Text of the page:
European Android Devices: Google Is The Old Microsoft
The European Union has flexed its muscles again to combat anti-competitive behavior. This time around, it is Google that is in the receiving end of the order. The search giant follows the footsteps Microsoft, as ordered by EU to implement a browser ballot for all Android devices sold in the EU region. This is separate from the earlier fine to the tune of $5 billion that Google needs to pay the EU for its antitrust case, due to Google apps bundled with Android devices sold in Europe. A browser ballot is a prompt for a user to choose a browser to download instead of having the operating system bundled with one. This happened earlier when Microsoft was forced by the EU to implement browser ballot for versions of Windows sold in EU-member states.
Google is set to implement a default behavior of not having Chrome installed on Android devices, but instead prompt the users what particular browser they wish to use. The chosen browser will then be installed to the device by Android, by connecting to the Google Play Store to fetch the elected browser app. The European Commission has found Google unfairly using its influence to force device manufacturers to bundle Google apps on their devices for public consumption. The commission claims that creates an unfair platform for Google, increasing its apps’ influence, as the user may not likely download a competitor’s app.
“After the Commission’s July 2018 decision, we changed the licensing model for the Google apps we build for use on Android phones, creating new, separate licenses for Google Play, the Google Chrome browser, and for Google Search. In doing so, we maintained the freedom for phone makers to install any alternative app alongside a Google app. Now we’ll also do more to ensure that Android phone owners know about the wide choice of browsers and search engines available to download to their phones. This will involve asking users of existing and new Android devices in Europe which browser and search apps they would like to use,” explained Kent Walker, Google’s Senior Vice President for Global Affairs.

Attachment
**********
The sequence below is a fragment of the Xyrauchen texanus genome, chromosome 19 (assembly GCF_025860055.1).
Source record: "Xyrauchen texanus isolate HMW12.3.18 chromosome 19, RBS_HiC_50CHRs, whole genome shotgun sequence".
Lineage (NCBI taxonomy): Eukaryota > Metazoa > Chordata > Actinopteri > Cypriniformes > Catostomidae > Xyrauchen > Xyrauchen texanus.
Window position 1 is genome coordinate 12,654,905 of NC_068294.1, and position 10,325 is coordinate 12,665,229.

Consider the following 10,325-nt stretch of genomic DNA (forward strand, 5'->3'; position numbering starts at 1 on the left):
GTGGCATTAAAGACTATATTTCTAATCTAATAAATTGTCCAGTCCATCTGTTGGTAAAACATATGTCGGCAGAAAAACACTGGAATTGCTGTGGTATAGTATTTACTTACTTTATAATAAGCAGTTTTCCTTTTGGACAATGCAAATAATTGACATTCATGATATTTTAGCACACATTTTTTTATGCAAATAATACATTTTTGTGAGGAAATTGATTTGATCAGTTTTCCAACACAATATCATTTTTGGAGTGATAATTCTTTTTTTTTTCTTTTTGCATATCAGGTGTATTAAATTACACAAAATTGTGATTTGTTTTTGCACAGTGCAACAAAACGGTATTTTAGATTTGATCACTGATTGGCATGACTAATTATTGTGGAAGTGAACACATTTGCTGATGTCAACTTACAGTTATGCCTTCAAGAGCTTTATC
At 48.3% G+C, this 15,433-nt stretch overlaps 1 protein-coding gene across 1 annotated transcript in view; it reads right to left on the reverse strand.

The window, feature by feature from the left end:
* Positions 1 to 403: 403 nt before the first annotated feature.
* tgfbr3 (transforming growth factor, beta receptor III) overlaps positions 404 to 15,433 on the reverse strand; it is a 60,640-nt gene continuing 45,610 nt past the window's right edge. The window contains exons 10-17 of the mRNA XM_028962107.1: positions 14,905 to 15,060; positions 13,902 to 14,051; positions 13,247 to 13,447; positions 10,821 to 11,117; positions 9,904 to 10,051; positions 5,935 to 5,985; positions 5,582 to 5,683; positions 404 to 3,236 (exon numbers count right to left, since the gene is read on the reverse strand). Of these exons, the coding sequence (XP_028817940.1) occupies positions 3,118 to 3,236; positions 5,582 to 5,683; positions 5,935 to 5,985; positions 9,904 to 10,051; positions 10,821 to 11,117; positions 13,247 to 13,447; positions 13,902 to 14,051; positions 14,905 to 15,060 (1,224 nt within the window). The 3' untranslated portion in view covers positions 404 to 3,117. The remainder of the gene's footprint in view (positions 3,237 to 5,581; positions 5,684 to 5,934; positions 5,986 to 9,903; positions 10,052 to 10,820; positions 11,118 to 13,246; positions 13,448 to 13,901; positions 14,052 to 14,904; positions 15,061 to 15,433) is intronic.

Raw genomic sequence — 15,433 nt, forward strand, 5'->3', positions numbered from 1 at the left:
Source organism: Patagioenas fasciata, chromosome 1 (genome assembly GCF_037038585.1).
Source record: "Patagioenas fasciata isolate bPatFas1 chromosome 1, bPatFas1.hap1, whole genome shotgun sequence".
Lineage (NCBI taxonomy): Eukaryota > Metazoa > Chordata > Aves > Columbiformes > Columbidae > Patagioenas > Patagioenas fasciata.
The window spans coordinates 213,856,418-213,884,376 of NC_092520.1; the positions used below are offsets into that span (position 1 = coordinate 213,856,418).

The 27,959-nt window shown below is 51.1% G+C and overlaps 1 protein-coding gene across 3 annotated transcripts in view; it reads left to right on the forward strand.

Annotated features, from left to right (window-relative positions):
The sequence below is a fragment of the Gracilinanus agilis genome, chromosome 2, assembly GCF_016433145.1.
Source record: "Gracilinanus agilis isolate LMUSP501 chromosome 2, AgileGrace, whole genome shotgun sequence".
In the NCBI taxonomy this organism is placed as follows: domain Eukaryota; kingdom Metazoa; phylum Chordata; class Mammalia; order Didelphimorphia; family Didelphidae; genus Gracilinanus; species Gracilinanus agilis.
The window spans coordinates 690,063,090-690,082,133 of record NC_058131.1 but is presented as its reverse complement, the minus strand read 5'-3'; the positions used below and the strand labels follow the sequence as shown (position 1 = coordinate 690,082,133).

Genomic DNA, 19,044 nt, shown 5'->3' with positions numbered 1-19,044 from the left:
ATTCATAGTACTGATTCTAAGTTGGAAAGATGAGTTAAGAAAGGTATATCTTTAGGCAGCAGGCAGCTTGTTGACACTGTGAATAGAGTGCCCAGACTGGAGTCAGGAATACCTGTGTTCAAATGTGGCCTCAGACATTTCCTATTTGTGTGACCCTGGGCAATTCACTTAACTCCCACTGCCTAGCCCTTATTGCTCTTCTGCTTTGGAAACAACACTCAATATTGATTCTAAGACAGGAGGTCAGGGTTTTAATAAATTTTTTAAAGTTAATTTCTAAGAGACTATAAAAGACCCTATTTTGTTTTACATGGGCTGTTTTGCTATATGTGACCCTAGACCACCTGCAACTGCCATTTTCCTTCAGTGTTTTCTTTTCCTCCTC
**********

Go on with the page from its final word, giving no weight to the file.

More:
In order to ensure compliance, Google created a new licensing scheme providing Android device manufacturers an option to:
- Bundle All Google Apps, including the search bar and Chrome
- Bundle only Youtube, Gmail, Maps and Playstore (No Chrome and Google Search)
The number two option is the only way Google will be able to comply with EU’s orders, as Android device vendors will be given the free hand about the default browser of choice for their users. This, of course, does not change how users can elect their own apps for their device. Google Play Store hosts many competing browser apps, including one from Microsoft (Edge), Mozilla (Firefox) and even TOR browser for those that are sensitive with their privacy. Unlike in 1998 when the U.S. Department of Justice saw Microsoft in an anti-competitive position by bundling Internet Explorer in Windows, today, browsers are considered an essential app for even mobile phones. It is just a matter of time for us to know, whether citizens of EU-member states will still choose to install Google Chrome for their Android device voluntarily or not.